Case-law Following Republican Party of Minnesota v. White, 536 U.S. 765 (2002)(Part 5)

This post is an excerpts from a paper prepared by the National Center for State Courts. NCSC gave permission to reprint this article. Please let me know if you would like a copy.

Case-law Following Republican Party of Minnesota v. White, 536 U.S. 765 (2002)


Canon 5A(1)(1) of the 1990 model code and Rule 4.1(A)(3) of the 2007 model code prohibit a judge or a judicial candidate from publicly endorsing or, except for the judge or candidate’s opponent, publicly opposing another candidate for public office.

The 7th Circuit (in a case from Wisconsin), the 8th Circuit (sitting en banc in a case from Minnesota), the 9th Circuit (sitting en banc in a case from Arizona), and a federal district courts in a cases from Kansas) have upheld the endorsement clause. State supreme courts in New York and New Mexico have upheld the endorsement clause when challenged in a judicial discipline proceeding.

In Siefert [v. Alexander, 608 F.3d 974, petition for re-hearing en banc denied, 619 F.3d 776 (7th Circuit 2010), petition for certiorari denied, 131 S. Ct. 2872 (2011), the 7th Circuit upheld the endorsement ban in the Wisconsin code, applying, not strict scrutiny, but a test that balanced the value of the rule against the value of the communication. The Court noted that the state’s due process interest in the endorsement regulation was a weighty one. The 7th Circuit concluded that “an endorsement is less a judge’s communication about his qualifications and beliefs than an effort to affect a separate political campaign, or even more problematically, assume a role as political powerbroker . . . .” The Court noted that, under strict scrutiny, the rule’s failure to prohibit endorsements in partisan elections could be fatal to the rule’s constitutionality.

In Wersal v. Sexton, 674 F.3d 1010 (8th Circuit), cert. denied, 133 S. Ct. 209 (2012), the 8th Circuit held that the endorsement clause in Minnesota “targets precisely that speech which most likely implicates” the state’s compelling interests of preserving impartiality and avoiding the appearance of impropriety by restricting “speech for or against particular parties, rather than for or against particular issues,” while allowing candidates to convey necessary information concerning their qualifications. 2 concurring judges argued that the endorsement clause was constitutional “based on a different compelling state interest than the impartiality interest(s) on which the majority relies, namely, Minnesota’s asserted interest in protecting the political independence of its judiciary.”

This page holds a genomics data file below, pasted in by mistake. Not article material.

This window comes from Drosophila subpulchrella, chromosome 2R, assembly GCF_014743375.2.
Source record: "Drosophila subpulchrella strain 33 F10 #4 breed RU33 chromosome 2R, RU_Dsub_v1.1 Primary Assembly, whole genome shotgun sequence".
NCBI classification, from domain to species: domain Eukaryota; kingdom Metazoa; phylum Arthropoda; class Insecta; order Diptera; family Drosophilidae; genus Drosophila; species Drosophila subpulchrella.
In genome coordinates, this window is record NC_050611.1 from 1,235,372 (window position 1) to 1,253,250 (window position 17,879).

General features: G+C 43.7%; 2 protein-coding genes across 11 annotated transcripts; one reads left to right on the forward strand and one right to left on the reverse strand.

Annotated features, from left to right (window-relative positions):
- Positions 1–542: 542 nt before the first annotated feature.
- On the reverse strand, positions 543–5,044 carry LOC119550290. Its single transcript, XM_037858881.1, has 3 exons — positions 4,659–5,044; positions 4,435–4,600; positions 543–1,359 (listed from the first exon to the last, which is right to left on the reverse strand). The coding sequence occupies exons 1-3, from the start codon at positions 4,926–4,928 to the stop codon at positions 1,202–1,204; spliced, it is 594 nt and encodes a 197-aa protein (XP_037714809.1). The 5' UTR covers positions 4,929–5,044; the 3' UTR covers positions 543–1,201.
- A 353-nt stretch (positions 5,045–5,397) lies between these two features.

In Wolfson [v. Concannon, 811 F.3d 1176 (9th Circuit en banc 2016), certiorari filed (, the 9th Circuit, sitting en banc, upheld clauses in the Arizona code of judicial conduct prohibiting judicial candidates from making speeches on behalf of a political organization or another candidate for public office, publicly endorsing or opposing another candidate for any public office, soliciting funds for or paying an assessment to a political organization or candidate, making contributions to any candidate or political organization in excess of the amounts permitted by law, or actively taking part in any political campaign other than his or her own campaign for election, reelection, or retention in office. The Court stated “Williams-Yulee may have been about a prohibition on direct candidate solicitations of campaign contributions, but the Supreme Court’s reasoning was broad enough to encompass underinclusivity arguments aimed at other types of judicial candidate speech prohibitions such as Arizona’s Endorsement Clauses and its Campaign Prohibition.”